At harvest time, he sends his slaves to collect his share of the crop.  But the sharecroppers don’t want to pay.  So they beat one slave, kill another, and stone a third.  The landlord, tries again, and the next group of his slaves are treated the same way.  “They’ll respect my son,” the landlord says, and he sends his son to collect the rent.  The sharecroppers hatch a plot:  “Let’s kill off the son, the landlord’s heir, and then we’ll get his inheritance when the landlord dies.”  And so, they do.

Now I come from good Pilgrim and Puritan stock on my father’s side and good Swiss Reformed stock on my mother’s side.  I hear this story and I get a bit apoplectic.  “They what?!  They kill the slaves and then they kill the son?!”  And I’m right there with the chief priests and elders (to whom Matthew says Jesus is telling the story).  That landlord should throw those wretches out of the vineyard, have them thrown into jail, and find some respectful tenants.

And I can’t help but wonder how a newly freed African American who was now living as a sharecropper, living as a slave by another name, would have heard the story.  Might she have thought, “Damn right, kill the son.  This should be my 40 acres, and it should have come with a mule, too”?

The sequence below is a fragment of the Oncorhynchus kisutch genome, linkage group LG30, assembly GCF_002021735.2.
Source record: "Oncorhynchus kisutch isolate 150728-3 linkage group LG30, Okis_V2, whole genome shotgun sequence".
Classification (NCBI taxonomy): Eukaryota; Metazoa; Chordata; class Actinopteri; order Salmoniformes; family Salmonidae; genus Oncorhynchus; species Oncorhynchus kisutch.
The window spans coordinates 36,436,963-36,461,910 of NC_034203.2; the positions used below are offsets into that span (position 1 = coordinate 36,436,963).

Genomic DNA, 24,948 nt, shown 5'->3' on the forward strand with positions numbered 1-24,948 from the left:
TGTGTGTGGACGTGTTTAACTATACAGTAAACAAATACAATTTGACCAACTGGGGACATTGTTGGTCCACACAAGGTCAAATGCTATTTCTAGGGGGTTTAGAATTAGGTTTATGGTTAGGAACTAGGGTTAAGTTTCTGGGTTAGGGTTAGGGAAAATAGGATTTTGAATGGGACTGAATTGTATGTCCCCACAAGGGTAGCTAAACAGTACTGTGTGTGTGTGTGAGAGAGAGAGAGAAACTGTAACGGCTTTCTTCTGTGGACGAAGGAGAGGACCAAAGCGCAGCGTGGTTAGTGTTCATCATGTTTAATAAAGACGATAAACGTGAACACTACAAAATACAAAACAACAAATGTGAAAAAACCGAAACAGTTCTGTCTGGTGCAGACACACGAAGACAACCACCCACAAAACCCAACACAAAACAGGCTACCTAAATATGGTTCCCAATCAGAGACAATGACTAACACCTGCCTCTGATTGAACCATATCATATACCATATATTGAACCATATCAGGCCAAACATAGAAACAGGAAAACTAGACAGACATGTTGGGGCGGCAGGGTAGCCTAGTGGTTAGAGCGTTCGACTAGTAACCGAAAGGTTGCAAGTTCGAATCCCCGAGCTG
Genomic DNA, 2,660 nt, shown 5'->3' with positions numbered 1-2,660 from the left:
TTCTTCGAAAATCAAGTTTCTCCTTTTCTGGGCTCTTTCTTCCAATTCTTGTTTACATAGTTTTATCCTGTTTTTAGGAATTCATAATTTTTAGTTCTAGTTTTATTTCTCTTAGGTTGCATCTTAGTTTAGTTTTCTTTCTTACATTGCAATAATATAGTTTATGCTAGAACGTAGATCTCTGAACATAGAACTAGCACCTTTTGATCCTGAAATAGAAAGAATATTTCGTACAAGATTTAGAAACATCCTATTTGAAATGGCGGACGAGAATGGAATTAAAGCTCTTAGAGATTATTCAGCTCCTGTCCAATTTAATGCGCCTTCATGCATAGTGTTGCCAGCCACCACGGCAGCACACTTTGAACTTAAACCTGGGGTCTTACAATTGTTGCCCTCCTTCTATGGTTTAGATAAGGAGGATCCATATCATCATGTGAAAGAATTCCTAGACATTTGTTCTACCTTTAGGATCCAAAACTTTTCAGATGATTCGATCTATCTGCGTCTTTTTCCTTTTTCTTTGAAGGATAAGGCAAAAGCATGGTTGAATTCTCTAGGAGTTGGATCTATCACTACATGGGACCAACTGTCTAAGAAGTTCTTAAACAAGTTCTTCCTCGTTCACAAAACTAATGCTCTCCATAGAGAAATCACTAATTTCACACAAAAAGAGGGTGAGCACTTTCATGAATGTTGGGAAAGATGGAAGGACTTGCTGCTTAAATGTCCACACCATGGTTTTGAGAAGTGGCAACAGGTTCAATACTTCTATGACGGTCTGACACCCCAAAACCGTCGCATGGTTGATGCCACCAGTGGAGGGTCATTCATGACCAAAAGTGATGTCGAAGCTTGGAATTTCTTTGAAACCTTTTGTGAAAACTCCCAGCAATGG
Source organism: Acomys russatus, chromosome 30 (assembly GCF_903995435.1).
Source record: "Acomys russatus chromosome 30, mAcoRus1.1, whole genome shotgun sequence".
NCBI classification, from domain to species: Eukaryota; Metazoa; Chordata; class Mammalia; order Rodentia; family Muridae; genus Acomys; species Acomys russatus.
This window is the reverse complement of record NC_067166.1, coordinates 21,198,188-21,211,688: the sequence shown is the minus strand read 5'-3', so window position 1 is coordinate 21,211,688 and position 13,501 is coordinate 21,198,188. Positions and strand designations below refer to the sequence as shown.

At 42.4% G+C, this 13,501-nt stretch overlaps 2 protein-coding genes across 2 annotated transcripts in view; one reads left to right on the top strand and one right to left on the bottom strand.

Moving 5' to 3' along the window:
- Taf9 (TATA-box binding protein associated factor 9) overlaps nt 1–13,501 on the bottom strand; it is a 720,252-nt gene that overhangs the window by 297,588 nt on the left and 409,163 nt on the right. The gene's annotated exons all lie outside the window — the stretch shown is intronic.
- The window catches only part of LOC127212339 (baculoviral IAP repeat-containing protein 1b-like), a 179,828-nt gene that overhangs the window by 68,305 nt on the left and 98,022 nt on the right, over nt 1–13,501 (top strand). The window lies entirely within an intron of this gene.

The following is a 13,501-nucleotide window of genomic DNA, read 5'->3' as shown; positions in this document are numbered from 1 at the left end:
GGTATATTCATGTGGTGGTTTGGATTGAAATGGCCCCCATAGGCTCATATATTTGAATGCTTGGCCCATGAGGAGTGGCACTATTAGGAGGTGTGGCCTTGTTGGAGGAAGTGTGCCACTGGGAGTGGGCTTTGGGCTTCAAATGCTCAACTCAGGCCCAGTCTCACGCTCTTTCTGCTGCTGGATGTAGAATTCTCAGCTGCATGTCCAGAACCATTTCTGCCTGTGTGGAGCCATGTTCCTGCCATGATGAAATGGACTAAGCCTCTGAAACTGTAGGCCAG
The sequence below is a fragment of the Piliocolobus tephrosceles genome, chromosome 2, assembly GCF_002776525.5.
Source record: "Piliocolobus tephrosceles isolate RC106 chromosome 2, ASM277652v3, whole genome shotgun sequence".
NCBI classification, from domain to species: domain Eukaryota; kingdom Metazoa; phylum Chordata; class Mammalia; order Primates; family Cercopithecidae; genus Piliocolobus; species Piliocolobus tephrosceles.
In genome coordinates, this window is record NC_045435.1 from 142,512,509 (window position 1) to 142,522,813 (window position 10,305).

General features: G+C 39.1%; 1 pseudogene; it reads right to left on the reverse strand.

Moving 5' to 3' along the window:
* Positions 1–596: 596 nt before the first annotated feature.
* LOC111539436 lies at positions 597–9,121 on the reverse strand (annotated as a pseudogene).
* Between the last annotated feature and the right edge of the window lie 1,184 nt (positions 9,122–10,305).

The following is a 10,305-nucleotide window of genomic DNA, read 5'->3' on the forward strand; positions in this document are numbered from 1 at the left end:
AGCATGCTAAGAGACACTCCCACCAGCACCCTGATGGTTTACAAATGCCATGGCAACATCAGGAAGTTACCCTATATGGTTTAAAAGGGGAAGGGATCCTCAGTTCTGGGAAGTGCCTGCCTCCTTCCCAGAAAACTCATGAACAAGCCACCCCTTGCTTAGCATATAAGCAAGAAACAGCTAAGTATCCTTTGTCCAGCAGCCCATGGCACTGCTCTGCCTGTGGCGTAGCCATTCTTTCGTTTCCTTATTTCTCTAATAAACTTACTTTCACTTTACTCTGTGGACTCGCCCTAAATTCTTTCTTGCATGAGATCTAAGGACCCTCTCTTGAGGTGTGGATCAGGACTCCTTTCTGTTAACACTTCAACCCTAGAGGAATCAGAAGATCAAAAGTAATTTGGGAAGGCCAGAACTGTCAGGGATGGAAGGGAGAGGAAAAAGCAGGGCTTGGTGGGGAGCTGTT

Now, this parable is usually interpreted as an allegory.  The vineyard is a symbol of Israel, the landlord is God, the slaves are the prophets, and the son is Jesus.  And so the story culminates with God’s judgment on Israel for killing God’s son and the subsequent replacement of Israel by more suitable tenants, that is the gentile church.[4]

But we should beware of allegorizing this or any parable.  First of all, in this case, such a reading is very self-serving.  Not only that, it leads to anti-Semitism.  And allegorical readings of any parable tend to obscure the dynamics of the story itself.

It’s helpful to know your Hebrew Scriptures with this parable.  In chapter 5 of Isaiah we run into a vineyard, and it is a symbol for Israel.  There’s a problem in the vineyard, but it’s with the plants, not the farmers.  Domestic grapes were planted, but wild grapes are growing.  The problem, if you keep reading, is that exploitation has led to the bloodshed, symbolized by the wild grapes, instead of justice, symbolized by the domestic grapes.  All the world of preparing the vineyard are for naught, which leads the beloved (the one who established the vineyard) to remove the vineyard’s protections and allow it to be trampled, wasted, and abandoned.  The whole vineyard (Israel) suffers destruction for its failure to produce the fruit of justice.[5]

Jesus tells a parable about a vineyard, recalling Isaiah’s vineyard, a vineyard that called people to justice.  The big difference is that in Jesus’ parable, the problem isn’t that the vineyard fails to produce fruit; it’s that the fruit that is produced isn’t given to the legal owner.  It is in that difference that Jesus describes the violent economic realities of his day.